Look at it this way an outside unit (residential) uses 5/16 and 3/8 Dia copper in their aluminum fins.

There is a copper product now that has a thin plastic skin that will mediate corrosion.

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Old 07-15-15, 11:27 AM   #5
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...but I saw the amount of copper/ton of heat was 100ft. so a loop of 50 out and 50 back to the manifold. For HDPE its 600ft/ton...
It would be a good idea to get several verified sources for these estimates.

When I was tracking this kind of thing down, I found a Canadian GSHP company that was doing vertical holes, and their practice was that DX in copper had a 15% advantage over HDPE & water, in other words, a DX bore hole (copper) could be 15% shorter than the same configuration with HDPE and water and deliver the equivalent heat.

Six-to-one advantage of DX & copper sounds extreme to me. I suppose some testing would be in order here, before ordering materials and hoping for the best.

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Old 07-15-15, 09:07 AM   #6
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How about a compromise (copper pipe vs plastic)? Use plastic for the runs out to and from the pond. Then only use the amount of copper at the bottom of the pond for the true exchange loop.

Seems a waste to use expensive copper for the long runs to and from pond bottom.

One thing is certain, you need to measure the temp at the bottom of this lake. I suspect it is 65-70 F even though the surface water is 95 or so. This allows you to calculate the delta T across your heat exchanger and then work backwards to figure out how much copper pipe to put in. It may be cheaper to buy thinner (1/4 inch) copper and do a few parallel loops to get your total surface area.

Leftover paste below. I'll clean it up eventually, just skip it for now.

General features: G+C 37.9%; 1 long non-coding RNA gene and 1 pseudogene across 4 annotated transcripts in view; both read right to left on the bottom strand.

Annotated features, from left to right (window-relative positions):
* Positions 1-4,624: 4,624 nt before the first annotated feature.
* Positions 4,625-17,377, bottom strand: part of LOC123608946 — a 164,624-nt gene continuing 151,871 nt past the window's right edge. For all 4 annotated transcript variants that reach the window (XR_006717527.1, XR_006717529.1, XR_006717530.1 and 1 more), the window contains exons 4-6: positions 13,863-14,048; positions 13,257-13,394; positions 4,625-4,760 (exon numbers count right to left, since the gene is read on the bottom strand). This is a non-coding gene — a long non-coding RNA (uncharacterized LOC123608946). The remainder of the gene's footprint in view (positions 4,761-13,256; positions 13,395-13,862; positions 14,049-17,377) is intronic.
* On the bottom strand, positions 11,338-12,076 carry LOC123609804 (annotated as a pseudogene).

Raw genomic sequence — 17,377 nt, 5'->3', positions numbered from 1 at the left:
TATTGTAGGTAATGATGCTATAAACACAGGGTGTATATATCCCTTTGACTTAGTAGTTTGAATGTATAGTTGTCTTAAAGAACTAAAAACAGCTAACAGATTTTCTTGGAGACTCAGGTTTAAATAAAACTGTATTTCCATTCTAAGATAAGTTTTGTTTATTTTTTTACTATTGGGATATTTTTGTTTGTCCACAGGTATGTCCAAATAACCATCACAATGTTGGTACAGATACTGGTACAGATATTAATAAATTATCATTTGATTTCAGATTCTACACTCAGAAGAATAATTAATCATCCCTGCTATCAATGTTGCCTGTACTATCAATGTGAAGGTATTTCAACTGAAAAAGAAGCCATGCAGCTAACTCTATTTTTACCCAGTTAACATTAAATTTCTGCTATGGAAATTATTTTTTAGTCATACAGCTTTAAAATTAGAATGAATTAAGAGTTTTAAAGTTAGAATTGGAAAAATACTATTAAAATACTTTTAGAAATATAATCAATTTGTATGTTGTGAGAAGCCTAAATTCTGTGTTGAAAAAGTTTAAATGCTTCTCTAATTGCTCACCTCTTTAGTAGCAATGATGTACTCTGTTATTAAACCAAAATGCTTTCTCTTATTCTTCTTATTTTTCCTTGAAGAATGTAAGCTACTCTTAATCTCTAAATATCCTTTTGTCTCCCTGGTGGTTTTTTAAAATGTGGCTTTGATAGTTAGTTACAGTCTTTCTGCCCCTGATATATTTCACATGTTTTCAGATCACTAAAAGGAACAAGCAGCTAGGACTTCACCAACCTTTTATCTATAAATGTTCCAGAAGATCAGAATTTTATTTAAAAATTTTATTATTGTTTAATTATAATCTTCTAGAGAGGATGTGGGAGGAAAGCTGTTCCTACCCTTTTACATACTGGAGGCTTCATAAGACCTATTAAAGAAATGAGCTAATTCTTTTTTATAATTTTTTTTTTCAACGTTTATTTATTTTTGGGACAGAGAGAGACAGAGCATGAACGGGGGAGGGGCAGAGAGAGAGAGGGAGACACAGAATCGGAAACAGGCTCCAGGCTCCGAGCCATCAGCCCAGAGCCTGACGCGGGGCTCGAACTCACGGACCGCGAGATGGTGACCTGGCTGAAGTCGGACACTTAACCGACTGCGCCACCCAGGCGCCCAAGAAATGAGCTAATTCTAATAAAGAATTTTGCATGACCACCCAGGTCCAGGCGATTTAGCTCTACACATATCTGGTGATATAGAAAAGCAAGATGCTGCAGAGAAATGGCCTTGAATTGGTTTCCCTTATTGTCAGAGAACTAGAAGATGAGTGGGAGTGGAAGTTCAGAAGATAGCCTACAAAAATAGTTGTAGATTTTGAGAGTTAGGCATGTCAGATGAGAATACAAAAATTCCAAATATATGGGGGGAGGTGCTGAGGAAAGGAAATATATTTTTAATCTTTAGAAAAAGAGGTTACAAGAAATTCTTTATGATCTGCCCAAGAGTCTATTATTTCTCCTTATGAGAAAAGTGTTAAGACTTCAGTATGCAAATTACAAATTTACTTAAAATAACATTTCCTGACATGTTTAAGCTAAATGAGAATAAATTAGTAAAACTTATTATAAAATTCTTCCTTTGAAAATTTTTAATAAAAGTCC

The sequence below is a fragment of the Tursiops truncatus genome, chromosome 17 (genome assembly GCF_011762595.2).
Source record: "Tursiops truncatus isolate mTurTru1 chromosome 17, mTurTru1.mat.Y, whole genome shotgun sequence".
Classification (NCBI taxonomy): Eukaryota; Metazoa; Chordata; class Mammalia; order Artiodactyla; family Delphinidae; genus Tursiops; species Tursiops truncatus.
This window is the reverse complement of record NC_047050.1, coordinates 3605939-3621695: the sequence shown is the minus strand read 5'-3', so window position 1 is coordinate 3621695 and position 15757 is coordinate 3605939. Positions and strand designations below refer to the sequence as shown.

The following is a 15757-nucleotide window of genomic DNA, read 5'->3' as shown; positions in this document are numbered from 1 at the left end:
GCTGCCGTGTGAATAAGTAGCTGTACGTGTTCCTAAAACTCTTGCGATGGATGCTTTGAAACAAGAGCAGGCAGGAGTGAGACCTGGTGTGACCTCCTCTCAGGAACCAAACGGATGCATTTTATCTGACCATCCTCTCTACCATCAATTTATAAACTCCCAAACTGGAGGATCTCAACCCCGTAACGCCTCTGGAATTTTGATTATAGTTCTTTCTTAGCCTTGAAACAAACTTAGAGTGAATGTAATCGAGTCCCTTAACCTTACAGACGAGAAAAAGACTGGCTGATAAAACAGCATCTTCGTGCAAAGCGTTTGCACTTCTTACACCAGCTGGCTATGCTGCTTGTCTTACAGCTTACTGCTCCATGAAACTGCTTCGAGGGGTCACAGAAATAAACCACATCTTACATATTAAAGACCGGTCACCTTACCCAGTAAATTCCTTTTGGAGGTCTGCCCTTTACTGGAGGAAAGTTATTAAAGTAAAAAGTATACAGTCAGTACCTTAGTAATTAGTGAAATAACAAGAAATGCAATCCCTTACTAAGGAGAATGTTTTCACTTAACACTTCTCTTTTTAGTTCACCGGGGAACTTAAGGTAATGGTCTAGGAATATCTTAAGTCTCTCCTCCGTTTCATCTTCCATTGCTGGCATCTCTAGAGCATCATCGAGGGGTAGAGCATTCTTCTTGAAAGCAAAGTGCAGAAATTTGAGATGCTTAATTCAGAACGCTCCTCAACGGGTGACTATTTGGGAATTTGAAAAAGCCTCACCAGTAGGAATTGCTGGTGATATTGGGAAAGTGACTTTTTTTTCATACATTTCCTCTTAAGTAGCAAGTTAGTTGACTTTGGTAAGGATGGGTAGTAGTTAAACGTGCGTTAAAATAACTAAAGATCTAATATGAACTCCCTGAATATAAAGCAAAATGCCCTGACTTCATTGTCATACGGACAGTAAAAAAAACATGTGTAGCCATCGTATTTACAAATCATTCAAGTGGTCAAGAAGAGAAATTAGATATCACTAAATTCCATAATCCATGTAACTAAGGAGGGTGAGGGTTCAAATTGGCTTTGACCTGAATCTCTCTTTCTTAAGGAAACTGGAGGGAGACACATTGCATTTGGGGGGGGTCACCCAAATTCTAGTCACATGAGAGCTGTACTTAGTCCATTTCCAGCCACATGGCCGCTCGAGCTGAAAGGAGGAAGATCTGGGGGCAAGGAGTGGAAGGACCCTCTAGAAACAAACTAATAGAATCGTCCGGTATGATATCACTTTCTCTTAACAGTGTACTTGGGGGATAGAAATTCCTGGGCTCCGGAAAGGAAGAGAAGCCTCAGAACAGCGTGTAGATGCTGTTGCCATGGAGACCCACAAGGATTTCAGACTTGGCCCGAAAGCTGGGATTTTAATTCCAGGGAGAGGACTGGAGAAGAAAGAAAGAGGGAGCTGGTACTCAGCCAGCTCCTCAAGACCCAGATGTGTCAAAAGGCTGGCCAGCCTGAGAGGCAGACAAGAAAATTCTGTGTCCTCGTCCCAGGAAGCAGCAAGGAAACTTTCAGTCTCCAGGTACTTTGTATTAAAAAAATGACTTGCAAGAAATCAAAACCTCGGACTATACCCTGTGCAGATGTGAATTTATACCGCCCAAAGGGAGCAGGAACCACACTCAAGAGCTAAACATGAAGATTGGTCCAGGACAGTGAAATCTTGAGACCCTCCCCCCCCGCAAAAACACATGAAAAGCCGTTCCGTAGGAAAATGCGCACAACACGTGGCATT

The ratio of surface area to volume gets much higher in smaller diameter pipe. That maximizes your BTU transfer.

I second AC's warning about propane. This gas has a density higher than air and when (not if) you have a leak, it could get . . . . . interesting. Well know situations in basements of a propane bottle slowly leaking, collecting in a "pool" on the floor, and then someone turns on a light switch.

In the absence of a dielectric contact, copper does not corrode per se, but develops a surface green copper oxide. In the trade, this is known as "patina". Acid water will corrode copper, but that is a different issue as a pond will not have a pH of < 5!

This sounds great, but look carefully at the costs of this large amount (800 feet, 250 meters) of copper tubing.

I have consulted on several projects that have used closed loop pond loops for geothermal units. If I recall, all of them were HDPE plastic and about 300 feet per ton. Inexpensive to purchase, but would take a LOT of gas to fill the entire volume. I sure would use inexpensive propane to test this out, then use a higher priced gas.